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A Question for Creationists

[ 150 ] September 13, 2012 |

I have trouble understanding people who don’t believe in the theory of evolution. This is like not believing in gravity or climate change. Oh yeah, these people don’t believe in that either. Anyway, I was struck by the recently discovered lesula monkey in the Democratic Republic of the Congo. How can you see this and not believe that humans and monkeys are related?

Of course, they, and all the other species in the forest recently explored by scientists for the first time, will all probably be extinct in 20 years anyway. And then we can go back to denial! Monkeys, aren’t they like unicorns?

Comments (150)

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  1. MAJeff says:

    Wow, those eyes.

  2. JazzBumpa says:

    I don’t have anywhere near that much hair on my nose.

    JzB

  3. cpinva says:

    the great hypocricy is that those same people happily avail themselves of modern medicine. this is, of course, based on evolutionary biology. i assume they must have actual physically split brains.

    • Leeds man says:

      No kidding. I knew a woman who believed in the standard fundie nonsense (God created the Universe 6000 years ago), and got her PhD in astronomy, studying quasars. The apparent contradiction Was Not To Be Discussed.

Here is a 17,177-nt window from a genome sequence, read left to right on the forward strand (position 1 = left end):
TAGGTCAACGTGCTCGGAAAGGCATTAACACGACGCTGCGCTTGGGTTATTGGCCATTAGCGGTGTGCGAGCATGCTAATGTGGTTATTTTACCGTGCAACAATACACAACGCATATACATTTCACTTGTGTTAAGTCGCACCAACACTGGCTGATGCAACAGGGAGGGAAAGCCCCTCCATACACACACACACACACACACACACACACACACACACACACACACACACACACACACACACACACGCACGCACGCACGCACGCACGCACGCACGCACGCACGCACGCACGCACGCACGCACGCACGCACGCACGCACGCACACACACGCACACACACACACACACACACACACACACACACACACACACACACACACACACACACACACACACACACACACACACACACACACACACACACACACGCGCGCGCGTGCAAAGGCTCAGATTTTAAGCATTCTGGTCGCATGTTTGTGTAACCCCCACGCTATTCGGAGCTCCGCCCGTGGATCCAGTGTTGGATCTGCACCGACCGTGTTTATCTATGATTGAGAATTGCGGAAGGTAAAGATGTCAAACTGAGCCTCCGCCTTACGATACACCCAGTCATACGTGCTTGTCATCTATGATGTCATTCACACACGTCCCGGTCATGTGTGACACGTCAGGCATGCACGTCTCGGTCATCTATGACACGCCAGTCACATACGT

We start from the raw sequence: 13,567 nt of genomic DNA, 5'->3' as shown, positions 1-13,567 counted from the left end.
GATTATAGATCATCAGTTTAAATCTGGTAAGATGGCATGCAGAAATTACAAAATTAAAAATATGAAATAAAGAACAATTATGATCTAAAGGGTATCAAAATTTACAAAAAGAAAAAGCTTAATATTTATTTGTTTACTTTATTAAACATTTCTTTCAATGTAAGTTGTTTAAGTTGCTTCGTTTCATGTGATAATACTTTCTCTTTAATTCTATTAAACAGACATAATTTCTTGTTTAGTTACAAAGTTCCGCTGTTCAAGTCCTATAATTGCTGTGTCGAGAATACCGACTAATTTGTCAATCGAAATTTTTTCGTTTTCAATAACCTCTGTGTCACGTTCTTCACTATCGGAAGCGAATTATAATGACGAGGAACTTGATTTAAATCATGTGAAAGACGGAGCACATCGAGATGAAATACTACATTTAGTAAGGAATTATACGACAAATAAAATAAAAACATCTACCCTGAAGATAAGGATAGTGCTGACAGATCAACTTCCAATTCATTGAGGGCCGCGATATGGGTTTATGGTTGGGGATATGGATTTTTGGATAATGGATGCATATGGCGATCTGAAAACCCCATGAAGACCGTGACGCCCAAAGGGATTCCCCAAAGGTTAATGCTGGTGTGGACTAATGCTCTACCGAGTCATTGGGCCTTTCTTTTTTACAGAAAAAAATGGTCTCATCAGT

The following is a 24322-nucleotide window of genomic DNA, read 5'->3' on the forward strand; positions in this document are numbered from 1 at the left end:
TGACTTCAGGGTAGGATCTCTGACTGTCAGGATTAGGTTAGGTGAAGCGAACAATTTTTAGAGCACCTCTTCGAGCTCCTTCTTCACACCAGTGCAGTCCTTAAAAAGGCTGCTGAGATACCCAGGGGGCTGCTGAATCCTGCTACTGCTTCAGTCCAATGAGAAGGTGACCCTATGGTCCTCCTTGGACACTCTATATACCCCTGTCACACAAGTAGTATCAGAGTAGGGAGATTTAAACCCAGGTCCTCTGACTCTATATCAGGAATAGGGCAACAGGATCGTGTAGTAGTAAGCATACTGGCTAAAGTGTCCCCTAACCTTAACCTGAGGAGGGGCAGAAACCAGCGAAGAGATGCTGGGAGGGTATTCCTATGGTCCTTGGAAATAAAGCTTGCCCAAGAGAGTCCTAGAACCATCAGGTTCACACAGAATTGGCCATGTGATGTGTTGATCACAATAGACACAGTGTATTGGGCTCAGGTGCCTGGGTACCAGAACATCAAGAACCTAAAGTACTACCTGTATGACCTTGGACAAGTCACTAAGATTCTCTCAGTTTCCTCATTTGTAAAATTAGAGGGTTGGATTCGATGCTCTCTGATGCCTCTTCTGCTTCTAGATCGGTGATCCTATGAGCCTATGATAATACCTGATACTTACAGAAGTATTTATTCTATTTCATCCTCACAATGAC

• BobS says:

      I pointed out this inconsistency to an escort who worked in our emergency room a few years ago who had aspirations of attending medical school (no idea if he ever got in). He had a BS in biology yet was a staunch creationist (he was evasive when I asked if he shared his beliefs with any of his professors at Oakland University). He made the distinction between micro-evolution, which is apparently valid in their silly worldview and explains the reality of MRSA, VRE, etc, and macro-evolution. This dodge allows the creationists to have the cake they’re eating.

    • tt says:

      It’s not really accurate to say that modern medicine is based on evolutionary biology.

      • Chet Manly says:

        “Based on” might be overstating it a bit, but the point stands that much of modern medicine would not exist if evolution were not a fact. Evolution is fundamental to pharmacological research in particular and dozens of other areas of medicine.

        Also, “evolutionary biology” is a pointless phrase. There’s no non-evolutionary biology.

        • tt says:

          The evidence for evolution is strong enough that we do not need to resort to ridiculous exaggerations about its importance to medicine. In no way is evolution “fundamental” to pharmacological research. Evolutionary theory is a powerful tool for some things, but to develop drugs you have to actually do biochemistry.

          Evolutionary theory is of direct importance to strategies for combating rapidly evolving pathogens, because you need to take medication resistance into account. This the only problem I can think of in modern medicine where evolution plays a central role.

          • Chet Manly says:

            The non-human testing required to develop every drug discovered in our lifetimes depends on the fact that we share cellular structures and chemical pathways with other animals and bacteria thanks to our common ancestry.

            • Uncle Ebeneezer says:

              Also too, it seems that the ability to successfully fight anything viral or parasitic, would be far more difficult without an understanding how these buggers evolve.